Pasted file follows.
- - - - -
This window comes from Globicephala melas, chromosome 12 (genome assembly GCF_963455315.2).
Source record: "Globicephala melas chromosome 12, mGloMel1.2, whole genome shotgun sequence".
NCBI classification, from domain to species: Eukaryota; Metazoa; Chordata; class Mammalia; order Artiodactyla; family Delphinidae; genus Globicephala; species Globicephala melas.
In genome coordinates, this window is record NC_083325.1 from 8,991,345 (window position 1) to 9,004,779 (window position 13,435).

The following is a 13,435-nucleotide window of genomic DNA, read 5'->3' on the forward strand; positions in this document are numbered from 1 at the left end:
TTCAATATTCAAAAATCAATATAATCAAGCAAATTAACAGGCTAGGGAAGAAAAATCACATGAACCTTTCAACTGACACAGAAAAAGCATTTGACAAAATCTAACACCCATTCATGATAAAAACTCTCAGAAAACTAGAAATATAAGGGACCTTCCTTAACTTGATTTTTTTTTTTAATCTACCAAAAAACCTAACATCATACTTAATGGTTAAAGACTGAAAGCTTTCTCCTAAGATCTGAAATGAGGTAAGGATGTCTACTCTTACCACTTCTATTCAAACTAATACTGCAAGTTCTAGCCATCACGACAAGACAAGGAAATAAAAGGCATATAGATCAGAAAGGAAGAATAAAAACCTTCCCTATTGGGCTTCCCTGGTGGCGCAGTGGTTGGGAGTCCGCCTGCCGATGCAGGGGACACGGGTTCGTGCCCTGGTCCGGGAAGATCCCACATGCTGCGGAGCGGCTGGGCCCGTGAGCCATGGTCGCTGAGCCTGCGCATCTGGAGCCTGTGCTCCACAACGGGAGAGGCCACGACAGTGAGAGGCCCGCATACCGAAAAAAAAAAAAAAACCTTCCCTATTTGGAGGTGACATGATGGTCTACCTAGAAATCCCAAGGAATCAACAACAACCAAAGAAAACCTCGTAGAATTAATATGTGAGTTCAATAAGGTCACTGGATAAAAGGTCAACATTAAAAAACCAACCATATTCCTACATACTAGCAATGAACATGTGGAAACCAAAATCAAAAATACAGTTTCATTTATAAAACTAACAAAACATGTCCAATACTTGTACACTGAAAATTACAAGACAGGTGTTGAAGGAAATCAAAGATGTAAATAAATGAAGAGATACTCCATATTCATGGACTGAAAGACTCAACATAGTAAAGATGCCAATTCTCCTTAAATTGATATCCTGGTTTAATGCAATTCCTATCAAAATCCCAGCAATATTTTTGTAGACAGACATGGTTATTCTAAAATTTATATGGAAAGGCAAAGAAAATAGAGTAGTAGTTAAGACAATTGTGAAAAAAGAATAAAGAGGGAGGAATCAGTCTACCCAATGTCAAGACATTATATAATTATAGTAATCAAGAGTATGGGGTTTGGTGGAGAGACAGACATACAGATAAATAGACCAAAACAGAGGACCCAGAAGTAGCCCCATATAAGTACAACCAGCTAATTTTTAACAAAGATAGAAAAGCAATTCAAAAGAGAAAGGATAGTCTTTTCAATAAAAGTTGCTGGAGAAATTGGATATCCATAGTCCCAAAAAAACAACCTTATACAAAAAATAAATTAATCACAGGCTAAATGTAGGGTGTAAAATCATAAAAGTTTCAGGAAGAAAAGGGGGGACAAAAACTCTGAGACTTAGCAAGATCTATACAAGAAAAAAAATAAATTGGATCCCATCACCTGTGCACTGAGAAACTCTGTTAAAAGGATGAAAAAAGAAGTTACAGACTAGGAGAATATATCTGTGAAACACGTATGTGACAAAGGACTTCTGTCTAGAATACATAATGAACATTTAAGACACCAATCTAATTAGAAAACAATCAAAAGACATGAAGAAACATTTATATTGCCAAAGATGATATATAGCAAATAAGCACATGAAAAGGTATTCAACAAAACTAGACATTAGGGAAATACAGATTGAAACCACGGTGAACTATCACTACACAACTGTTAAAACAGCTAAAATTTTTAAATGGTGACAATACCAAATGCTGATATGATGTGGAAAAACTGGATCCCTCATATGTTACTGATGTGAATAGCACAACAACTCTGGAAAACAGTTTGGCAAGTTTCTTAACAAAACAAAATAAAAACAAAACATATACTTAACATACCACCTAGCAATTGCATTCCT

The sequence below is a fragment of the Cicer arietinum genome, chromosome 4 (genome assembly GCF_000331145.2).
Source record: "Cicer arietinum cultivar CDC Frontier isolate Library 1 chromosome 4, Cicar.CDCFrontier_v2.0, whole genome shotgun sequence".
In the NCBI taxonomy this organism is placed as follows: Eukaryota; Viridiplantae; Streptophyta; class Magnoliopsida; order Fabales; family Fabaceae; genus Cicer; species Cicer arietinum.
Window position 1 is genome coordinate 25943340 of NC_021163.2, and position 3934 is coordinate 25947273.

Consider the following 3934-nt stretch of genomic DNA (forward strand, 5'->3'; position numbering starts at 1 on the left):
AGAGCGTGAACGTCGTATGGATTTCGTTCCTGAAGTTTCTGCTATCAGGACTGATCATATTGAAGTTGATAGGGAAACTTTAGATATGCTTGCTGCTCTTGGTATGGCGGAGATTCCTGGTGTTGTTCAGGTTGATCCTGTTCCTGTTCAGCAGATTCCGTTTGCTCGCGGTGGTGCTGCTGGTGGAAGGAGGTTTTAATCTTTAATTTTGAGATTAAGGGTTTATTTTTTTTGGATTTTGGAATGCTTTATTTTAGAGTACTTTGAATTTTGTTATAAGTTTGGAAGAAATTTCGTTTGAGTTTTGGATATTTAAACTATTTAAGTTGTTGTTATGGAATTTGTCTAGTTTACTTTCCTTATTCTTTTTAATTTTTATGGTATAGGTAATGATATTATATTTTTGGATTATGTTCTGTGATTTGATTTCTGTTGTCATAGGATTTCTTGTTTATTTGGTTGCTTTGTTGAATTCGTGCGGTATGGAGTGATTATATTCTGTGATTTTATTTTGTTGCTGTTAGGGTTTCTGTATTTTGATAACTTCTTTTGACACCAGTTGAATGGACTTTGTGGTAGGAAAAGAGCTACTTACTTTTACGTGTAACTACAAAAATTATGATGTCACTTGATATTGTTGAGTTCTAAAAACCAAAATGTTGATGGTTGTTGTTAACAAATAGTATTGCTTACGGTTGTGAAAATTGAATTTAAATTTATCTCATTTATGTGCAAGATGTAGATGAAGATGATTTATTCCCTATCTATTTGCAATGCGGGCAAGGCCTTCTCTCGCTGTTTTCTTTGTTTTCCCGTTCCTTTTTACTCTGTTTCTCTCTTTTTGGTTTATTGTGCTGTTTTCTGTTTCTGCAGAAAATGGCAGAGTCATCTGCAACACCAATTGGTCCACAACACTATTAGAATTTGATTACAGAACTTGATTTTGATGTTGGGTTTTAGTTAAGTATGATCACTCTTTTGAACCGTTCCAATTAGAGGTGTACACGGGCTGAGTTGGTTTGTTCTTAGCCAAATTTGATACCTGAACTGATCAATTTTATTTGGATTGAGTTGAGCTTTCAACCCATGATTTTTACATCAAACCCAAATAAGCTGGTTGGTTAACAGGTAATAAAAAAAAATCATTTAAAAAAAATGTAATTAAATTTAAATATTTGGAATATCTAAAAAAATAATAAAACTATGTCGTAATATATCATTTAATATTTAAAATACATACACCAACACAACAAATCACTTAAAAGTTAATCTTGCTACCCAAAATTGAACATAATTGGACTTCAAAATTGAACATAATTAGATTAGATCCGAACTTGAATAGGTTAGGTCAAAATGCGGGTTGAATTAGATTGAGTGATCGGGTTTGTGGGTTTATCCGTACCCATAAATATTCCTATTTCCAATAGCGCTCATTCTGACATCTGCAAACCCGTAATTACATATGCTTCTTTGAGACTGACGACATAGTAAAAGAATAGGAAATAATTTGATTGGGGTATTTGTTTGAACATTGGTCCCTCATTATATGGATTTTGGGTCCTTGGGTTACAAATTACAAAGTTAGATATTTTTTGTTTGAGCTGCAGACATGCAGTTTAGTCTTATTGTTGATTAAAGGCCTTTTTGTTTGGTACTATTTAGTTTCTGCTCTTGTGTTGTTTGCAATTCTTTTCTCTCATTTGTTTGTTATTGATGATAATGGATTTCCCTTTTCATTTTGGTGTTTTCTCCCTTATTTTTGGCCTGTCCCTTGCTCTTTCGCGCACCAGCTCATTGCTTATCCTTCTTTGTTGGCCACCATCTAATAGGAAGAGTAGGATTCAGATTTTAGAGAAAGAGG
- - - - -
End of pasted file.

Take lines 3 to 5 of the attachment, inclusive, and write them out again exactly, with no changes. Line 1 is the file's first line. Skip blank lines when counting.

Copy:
NCBI classification, from domain to species: Eukaryota; Metazoa; Chordata; class Mammalia; order Artiodactyla; family Delphinidae; genus Globicephala; species Globicephala melas.
In genome coordinates, this window is record NC_083325.1 from 8,991,345 (window position 1) to 9,004,779 (window position 13,435).

The following is a 13,435-nucleotide window of genomic DNA, read 5'->3' on the forward strand; positions in this document are numbered from 1 at the left end: